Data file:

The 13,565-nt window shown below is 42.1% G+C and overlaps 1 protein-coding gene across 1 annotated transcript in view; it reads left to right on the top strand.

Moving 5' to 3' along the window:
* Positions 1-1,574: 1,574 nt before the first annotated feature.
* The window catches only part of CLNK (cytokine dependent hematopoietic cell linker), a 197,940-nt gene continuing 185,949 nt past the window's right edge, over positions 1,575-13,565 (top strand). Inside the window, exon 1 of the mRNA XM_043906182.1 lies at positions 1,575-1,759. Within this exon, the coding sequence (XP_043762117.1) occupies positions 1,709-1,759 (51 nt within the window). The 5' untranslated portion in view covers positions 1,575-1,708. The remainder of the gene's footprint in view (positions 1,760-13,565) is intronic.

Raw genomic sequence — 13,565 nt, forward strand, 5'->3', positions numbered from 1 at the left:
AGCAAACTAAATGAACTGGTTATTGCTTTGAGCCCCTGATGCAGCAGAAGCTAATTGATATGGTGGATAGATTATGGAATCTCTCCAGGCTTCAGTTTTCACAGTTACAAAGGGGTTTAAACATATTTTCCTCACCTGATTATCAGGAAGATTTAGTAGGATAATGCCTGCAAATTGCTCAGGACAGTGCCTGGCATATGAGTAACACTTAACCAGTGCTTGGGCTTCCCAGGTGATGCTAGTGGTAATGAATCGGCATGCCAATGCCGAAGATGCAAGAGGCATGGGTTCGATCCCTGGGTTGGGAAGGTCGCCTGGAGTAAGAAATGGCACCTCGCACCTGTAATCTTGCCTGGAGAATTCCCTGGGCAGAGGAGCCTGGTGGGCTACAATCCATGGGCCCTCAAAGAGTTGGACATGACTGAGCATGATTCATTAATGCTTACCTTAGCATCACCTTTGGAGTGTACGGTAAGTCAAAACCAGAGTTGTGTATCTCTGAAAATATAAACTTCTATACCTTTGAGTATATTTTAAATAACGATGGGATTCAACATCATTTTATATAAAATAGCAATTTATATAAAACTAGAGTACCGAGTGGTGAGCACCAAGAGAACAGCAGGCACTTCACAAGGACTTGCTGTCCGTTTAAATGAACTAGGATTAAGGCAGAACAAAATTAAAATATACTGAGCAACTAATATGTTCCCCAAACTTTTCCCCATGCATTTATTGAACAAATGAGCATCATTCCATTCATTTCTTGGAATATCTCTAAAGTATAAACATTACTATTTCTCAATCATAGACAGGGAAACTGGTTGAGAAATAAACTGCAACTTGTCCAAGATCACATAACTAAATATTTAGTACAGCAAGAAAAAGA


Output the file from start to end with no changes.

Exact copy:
The 13,565-nt window shown below is 42.1% G+C and overlaps 1 protein-coding gene across 1 annotated transcript in view; it reads left to right on the top strand.

Moving 5' to 3' along the window:
* Positions 1-1,574: 1,574 nt before the first annotated feature.
* The window catches only part of CLNK (cytokine dependent hematopoietic cell linker), a 197,940-nt gene continuing 185,949 nt past the window's right edge, over positions 1,575-13,565 (top strand). Inside the window, exon 1 of the mRNA XM_043906182.1 lies at positions 1,575-1,759. Within this exon, the coding sequence (XP_043762117.1) occupies positions 1,709-1,759 (51 nt within the window). The 5' untranslated portion in view covers positions 1,575-1,708. The remainder of the gene's footprint in view (positions 1,760-13,565) is intronic.

Raw genomic sequence — 13,565 nt, forward strand, 5'->3', positions numbered from 1 at the left:
AGCAAACTAAATGAACTGGTTATTGCTTTGAGCCCCTGATGCAGCAGAAGCTAATTGATATGGTGGATAGATTATGGAATCTCTCCAGGCTTCAGTTTTCACAGTTACAAAGGGGTTTAAACATATTTTCCTCACCTGATTATCAGGAAGATTTAGTAGGATAATGCCTGCAAATTGCTCAGGACAGTGCCTGGCATATGAGTAACACTTAACCAGTGCTTGGGCTTCCCAGGTGATGCTAGTGGTAATGAATCGGCATGCCAATGCCGAAGATGCAAGAGGCATGGGTTCGATCCCTGGGTTGGGAAGGTCGCCTGGAGTAAGAAATGGCACCTCGCACCTGTAATCTTGCCTGGAGAATTCCCTGGGCAGAGGAGCCTGGTGGGCTACAATCCATGGGCCCTCAAAGAGTTGGACATGACTGAGCATGATTCATTAATGCTTACCTTAGCATCACCTTTGGAGTGTACGGTAAGTCAAAACCAGAGTTGTGTATCTCTGAAAATATAAACTTCTATACCTTTGAGTATATTTTAAATAACGATGGGATTCAACATCATTTTATATAAAATAGCAATTTATATAAAACTAGAGTACCGAGTGGTGAGCACCAAGAGAACAGCAGGCACTTCACAAGGACTTGCTGTCCGTTTAAATGAACTAGGATTAAGGCAGAACAAAATTAAAATATACTGAGCAACTAATATGTTCCCCAAACTTTTCCCCATGCATTTATTGAACAAATGAGCATCATTCCATTCATTTCTTGGAATATCTCTAAAGTATAAACATTACTATTTCTCAATCATAGACAGGGAAACTGGTTGAGAAATAAACTGCAACTTGTCCAAGATCACATAACTAAATATTTAGTACAGCAAGAAAAAGA